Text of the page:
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With COVID behind them, Husker hoops looks ahead to an unprecedented month
BASKETBALL

With COVID behind them, Husker hoops looks ahead to an unprecedented month

Nebraska basketball

Though most of the players avoided serious symptoms after contracting COVID-19, they still had to spend significant time in isolation.

Nebraska basketball has been on pause because of COVID related issues.

LINCOLN — Nebraska basketball coach Fred Hoiberg woke up at 3 a.m. on Jan. 15 with a horrible headache, chills, a sore throat, body aches and, worst of all, chest pains.

“I got a little scared, to be honest with you,” said Hoiberg, who has twice had open-heart surgery and is on his second pacemaker.

He had COVID-19 and probably knew that on some level. But hours later he felt good enough to think he maybe just had a 24-hour flu. So he went in to take his daily antigen test, then got back in his car and went home.

“I got the call about 15 minutes later that I’d tested positive,” Hoiberg said.

He returned to NU’s basketball facility, got a confirmation PCR test — which also was positive — and went home. Thus began a difficult, roller coaster week battling the same virus that has taken millions of lives in a worldwide pandemic.

He’d feel good in the mornings before feeling like he’d been “hit by a truck” in the afternoons. Day six of his experience felt closer to day one. And for that first week, basketball was often the furthest thing from Hoiberg’s mind as he worried about his health and “how you’re going to get through the day.”

Canceling the rest of the season “was never discussed,” Hoiberg said, even as nine players and three coaches were hit by the virus. NU remained in contact with the Big Ten the entire time. While all three coaches experienced significant symptoms, the players did not as they quarantined in their apartments. For those players, isolating for 10 days while feeling perfectly fine was difficult in its own way.

Hoiberg said the players “are in really good spirits right now,” having finally recovered and returned to the court in preparation for an unprecedented month. NU could play 14 or 15 games in a four-week span — similar to an NBA schedule — against a Big Ten that could send as many as 11 teams to the NCAA tournament.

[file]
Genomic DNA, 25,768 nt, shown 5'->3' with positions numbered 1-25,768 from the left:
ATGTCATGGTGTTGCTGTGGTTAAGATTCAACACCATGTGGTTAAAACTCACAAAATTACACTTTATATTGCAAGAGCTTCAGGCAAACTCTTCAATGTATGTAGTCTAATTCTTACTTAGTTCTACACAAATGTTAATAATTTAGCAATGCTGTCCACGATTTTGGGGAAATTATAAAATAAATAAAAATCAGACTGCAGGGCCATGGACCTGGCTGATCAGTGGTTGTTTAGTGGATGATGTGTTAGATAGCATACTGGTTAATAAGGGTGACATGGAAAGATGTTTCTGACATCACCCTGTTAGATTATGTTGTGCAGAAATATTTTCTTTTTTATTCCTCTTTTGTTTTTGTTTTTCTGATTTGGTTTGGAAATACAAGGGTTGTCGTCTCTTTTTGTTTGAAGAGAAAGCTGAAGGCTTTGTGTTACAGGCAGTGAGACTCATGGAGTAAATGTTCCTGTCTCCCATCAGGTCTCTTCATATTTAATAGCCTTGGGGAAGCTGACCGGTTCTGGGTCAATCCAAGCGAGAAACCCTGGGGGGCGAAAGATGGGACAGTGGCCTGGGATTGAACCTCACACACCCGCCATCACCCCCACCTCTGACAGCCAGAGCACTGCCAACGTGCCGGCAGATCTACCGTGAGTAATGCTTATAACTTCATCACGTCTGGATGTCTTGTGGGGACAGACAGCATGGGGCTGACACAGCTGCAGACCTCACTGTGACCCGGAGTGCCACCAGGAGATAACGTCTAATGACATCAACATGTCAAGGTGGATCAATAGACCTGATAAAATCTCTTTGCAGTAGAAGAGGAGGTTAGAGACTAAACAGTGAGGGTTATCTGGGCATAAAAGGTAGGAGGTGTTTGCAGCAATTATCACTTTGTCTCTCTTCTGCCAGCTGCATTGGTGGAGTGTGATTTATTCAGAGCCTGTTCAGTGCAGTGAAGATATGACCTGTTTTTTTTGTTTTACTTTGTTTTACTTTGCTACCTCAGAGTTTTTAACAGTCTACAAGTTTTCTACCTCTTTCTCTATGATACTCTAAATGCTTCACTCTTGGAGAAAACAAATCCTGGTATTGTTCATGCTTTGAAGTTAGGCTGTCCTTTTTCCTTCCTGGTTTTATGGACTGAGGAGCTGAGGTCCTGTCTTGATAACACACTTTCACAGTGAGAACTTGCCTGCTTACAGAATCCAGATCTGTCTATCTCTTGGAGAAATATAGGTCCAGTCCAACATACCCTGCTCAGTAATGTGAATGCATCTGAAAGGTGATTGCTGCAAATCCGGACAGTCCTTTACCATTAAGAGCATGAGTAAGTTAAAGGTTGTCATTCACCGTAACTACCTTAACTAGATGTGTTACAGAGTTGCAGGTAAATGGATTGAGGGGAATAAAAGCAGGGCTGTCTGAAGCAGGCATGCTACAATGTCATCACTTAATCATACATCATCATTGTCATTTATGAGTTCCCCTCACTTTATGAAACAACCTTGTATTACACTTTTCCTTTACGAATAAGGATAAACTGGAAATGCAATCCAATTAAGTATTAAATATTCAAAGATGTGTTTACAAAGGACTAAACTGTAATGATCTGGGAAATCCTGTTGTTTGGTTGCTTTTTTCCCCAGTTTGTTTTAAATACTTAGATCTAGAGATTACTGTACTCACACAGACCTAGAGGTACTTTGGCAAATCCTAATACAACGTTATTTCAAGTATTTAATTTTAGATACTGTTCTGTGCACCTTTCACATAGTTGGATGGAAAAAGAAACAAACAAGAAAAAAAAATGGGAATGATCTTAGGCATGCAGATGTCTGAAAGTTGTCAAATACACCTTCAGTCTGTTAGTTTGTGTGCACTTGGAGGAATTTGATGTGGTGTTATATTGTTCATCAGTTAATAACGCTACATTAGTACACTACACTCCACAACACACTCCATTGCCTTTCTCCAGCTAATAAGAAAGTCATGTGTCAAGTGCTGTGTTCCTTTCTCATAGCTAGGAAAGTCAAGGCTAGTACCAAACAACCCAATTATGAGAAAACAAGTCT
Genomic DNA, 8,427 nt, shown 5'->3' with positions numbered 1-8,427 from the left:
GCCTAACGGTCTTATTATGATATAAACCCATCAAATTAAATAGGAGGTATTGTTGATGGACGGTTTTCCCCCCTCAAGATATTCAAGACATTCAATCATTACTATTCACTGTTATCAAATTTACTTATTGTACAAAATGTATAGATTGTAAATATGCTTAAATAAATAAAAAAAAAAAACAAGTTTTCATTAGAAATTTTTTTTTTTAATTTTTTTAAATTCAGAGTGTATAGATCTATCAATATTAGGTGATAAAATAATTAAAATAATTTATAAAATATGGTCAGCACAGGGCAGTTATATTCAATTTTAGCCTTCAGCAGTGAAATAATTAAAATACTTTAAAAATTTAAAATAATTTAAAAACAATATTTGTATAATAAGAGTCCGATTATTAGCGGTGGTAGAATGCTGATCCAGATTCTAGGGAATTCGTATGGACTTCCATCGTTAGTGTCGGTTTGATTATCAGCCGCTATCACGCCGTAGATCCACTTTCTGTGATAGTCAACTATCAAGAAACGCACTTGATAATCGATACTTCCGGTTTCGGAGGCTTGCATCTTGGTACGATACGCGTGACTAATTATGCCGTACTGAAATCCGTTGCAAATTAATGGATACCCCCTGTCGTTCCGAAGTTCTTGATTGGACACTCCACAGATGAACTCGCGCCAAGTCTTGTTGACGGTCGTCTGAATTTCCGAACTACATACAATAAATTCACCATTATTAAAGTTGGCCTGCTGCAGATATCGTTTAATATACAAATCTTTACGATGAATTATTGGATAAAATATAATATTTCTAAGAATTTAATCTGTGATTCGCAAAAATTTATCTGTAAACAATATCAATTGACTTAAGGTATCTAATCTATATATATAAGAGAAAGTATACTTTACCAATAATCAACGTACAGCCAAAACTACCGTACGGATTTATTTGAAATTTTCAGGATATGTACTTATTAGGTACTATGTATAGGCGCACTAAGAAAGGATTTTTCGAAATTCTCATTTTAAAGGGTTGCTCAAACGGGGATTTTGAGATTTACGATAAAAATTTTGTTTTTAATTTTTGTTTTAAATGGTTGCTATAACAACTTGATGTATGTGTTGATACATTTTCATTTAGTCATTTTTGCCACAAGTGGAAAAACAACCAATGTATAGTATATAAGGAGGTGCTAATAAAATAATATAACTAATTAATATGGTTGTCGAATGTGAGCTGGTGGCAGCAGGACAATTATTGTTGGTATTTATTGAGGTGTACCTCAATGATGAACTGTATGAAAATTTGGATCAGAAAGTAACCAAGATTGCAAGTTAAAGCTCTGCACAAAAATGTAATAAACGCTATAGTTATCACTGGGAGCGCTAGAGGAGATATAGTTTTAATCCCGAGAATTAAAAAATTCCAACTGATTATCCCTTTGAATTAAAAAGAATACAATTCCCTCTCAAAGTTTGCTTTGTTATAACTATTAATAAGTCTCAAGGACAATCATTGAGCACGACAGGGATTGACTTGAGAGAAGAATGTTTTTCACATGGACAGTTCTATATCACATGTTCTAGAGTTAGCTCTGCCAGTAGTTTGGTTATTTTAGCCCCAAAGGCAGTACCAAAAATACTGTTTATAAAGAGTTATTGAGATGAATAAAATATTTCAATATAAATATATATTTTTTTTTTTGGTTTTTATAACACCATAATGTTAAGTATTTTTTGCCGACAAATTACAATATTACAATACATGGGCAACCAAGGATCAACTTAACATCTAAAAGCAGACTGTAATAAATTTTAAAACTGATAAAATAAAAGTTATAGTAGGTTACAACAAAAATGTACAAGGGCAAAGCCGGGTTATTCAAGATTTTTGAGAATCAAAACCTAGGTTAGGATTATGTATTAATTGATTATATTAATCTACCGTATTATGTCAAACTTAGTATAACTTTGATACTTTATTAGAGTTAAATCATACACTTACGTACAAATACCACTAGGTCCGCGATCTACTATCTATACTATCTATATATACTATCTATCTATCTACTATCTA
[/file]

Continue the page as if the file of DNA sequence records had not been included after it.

The march to March begins Saturday at Michigan State, where Hoiberg’s son Jack plays.

The Spartans’ struggles after a COVID layoff can serve as a lesson to Nebraska. They scored 37 and 62 points in losses to Rutgers and Ohio State, looking lethargic in the process. Hoiberg expects his team, which hasn’t played since Jan. 10, to be sluggish, too.

Hoiberg worked with Chris Bach — director of Nebraska’s Athletic Performance Lab — to create a plan that manages the wear and tear players would experience in their return to competition. Most players passed the medical exams required by the Big Ten to return to the court, and Hoiberg said he expects two to come out of the return-to-play protocol at the end of the week.

“If everybody’s cleared, we will be at full strength on Saturday,” Hoiberg said.

Getting players through the last month required a team effort, Hoiberg said. Zoom calls with players that mirrored chats at the beginning of the pandemic, when the nation was experiencing a wider lockdown. A full day of meals delivered and left outside players’ doors. Body weight exercises put together by NU strength coach Tim Wilson. Players were stuck in their apartments, feeling fine but very contagious.

As Hoiberg lost 10 pounds through his bout with COVID, he rewatched every game NU played this season — he thought the Huskers found something in close home losses to Michigan State and Indiana — and he watched plenty of Big Ten basketball, too.

“The league is an absolute monster,” Hoiberg said.

What awaits Nebraska will be as tough as any month a team could face.

But players are happy to be there. Hoiberg is too, for his players especially.

“Nobody has any idea how this affects these guys,” Hoiberg said. “From a mental standpoint, to have to isolate like they are, to not be able to do things like they’ve done in the past, it’s hard. It’s hard on these guys. It’s hard on us. But all we can do is worry about the next day and try to get them through the best we can.”

Omaha World-Herald: Big Red

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